Matching a specific unit of blood to a recipient is mostly done via the processes already described, i.e. ensuring ABO compatibility and the absence of non-ABO antibodies. But this is serious business, so after selecting a unit of red blood cells for potential transfusion, additional testing is done to confirm compatibility with the recipient.

Mostly, this is mostly a triple check for ABO matching. Since an ABO-mediated hemolytic reaction is rapid and dramatic, its absence can be confirmed by a simple mixing study. An “immediate spin crosmatch” involves mixing the patient’s serum with a sample of the donor blood, briefly centrifuging it, and inspecting it for hemolysis or agglutination. This can be done in minutes.

An even faster method is an “electronic crossmatch,” which essentially means trusting the computer. With two accurate blood types performed, and a rigorously tested and internally-validated computer system to ensure correct matching of ABO types, you simply trust the system to prevent clerical errors and goof-ups. This is only possible when strict internal controls are present and when the blood typing is straightforward.

A true, thorough crossmatch to rule out IgG reactions is necessary for patients with positive antibody screens and other complicating factors. This more complex process involves a mixing study with additional preparation and a prolonged waiting period for the slower IgG reactions to occur.


Crossmatching for plasma is a little simpler. FFP is ABO-matched similar to PRBCs, although in this case, we’re worried about donor antibodies attacking recipient red cells rather than vice versa. Hence, “universal plasma” is type AB (lacking any ABO antibodies), whereas “universal red cells” are type O (lacking any ABO antigens).

Generally, plasma does not require matching for non-ABO antibodies, because banked plasma does not contain any non-ABO antibodies; blood is screened at the time of donation and, if antibodies are present, is simply not used to produce plasma.


Platelet matching is even easier. ABO antigens are only expressed lightly on platelets, and other RBC antigens are not present at all. So while ABO matching can be performed, routine platelet transfusion is often not type-matched, and antibody screening is not needed either. (There is some controversy about this practice, and it may be that in an ideal world all platelet transfusions would be type-specific. However, platelets are always in shortage, and in many instances this just isn’t practical.)

Platelets do express other antigens, such as HLA, and some patients—particularly those with extensive transfusion history—will develop a diminished response to platelet transfusion (i.e. their post-transfusion platelet count increases only minimally). Platelets have a short half-life, so no transfusion lasts forever, and a good initial “bump” that later downtrends is often due to consumption or splenic sequestration. However, a negligible incremental response tested one hour after transfusion denotes true “platelet refractoriness” and is generally caused by immune response.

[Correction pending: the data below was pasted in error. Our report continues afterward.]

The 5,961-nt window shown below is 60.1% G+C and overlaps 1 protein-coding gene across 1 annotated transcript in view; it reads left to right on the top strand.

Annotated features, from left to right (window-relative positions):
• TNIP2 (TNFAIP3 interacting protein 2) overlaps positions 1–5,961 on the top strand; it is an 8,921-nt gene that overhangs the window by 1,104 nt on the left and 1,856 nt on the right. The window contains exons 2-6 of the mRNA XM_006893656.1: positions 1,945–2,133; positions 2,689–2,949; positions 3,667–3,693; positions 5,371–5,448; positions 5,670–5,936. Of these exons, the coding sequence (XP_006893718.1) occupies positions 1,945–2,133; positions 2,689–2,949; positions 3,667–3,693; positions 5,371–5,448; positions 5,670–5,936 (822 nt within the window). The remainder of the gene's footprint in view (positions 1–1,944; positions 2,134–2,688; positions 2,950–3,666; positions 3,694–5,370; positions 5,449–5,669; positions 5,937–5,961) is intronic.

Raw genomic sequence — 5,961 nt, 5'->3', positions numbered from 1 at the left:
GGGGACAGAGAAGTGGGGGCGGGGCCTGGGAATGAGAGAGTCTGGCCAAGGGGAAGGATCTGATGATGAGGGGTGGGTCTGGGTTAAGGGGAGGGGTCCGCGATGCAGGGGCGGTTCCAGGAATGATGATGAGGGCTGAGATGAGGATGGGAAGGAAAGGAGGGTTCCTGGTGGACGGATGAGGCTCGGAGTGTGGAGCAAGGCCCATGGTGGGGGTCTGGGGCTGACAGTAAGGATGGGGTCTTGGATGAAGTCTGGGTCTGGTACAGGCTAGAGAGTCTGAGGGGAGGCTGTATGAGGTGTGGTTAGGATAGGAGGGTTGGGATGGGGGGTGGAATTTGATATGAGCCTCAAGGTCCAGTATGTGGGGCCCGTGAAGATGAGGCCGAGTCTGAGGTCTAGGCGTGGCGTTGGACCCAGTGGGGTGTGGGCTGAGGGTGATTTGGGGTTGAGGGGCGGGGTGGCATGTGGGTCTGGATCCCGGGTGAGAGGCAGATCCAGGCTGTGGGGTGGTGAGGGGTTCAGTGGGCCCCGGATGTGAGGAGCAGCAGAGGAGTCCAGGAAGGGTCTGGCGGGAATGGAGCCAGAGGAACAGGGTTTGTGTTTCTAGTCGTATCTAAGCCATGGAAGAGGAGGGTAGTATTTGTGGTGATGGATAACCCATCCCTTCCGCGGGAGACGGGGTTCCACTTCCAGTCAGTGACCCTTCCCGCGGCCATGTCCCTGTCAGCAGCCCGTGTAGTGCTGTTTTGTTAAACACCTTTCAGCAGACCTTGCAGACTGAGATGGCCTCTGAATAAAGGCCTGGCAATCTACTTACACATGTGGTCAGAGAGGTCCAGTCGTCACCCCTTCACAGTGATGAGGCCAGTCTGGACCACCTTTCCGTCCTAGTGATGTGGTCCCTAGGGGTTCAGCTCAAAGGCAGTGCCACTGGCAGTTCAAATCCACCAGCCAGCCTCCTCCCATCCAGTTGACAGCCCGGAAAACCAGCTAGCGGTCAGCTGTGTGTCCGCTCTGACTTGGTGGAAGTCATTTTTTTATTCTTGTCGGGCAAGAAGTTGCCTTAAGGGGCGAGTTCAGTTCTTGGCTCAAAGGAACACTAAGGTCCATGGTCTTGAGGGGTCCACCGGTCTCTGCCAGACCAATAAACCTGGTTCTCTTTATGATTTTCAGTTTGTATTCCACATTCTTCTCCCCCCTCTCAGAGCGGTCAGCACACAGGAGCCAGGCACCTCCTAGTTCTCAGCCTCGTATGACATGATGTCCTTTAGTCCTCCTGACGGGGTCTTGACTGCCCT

This is analogous to RBC alloimmunization, and a full workup for platelet refractoriness requires identification of anti-HLA antibodies and the less-common anti-HPA (human platelet antigen) antibodies. All of this is best done via consultation with your blood bank. Here’s a brief summary, however:

  1. The easiest approach is to give ABO-compatible platelets, which is straightforward and offers an improved response in some cases.
  2. Patients with HLA antibodies can receive antigen-negative platelets. In other words, once their specific HLA antibodies are identified, the blood bank is simply searched for platelet products that lack those antigens. This is similar to the process for PRBC transfusion in alloimmunized patients.
  3. In rare cases, true HLA matching can be performed, which is akin to the process for bone marrow donation. The donor registry is canvassed for a donor with a close HLA match, from whom a directed blood donation is then requested. (Family members might also be good candidates.) This takes a few days, is a major affair, and is usually only needed for severely refractory patients with numerous HLA antibodies.
  4. In some cases, serologic crossmatching can also be performed by directly testing the patient’s plasma against banked products, and may be easier than the full HLA-matching process.

In short, platelet refractoriness is complicated. Call your blood bank.


By this point, you should have a more nuanced understanding of what’s happening when you order that “type and screen,” the confirmatory typing, and the PRBC crossmatch. You should understand that FFP is simply ABO-matched and thawed, whereas platelets are usually not even matched, unless patients become resistant to them.

In Part 3, we’ll discuss thresholds and clinical situations when transfusion is indicated.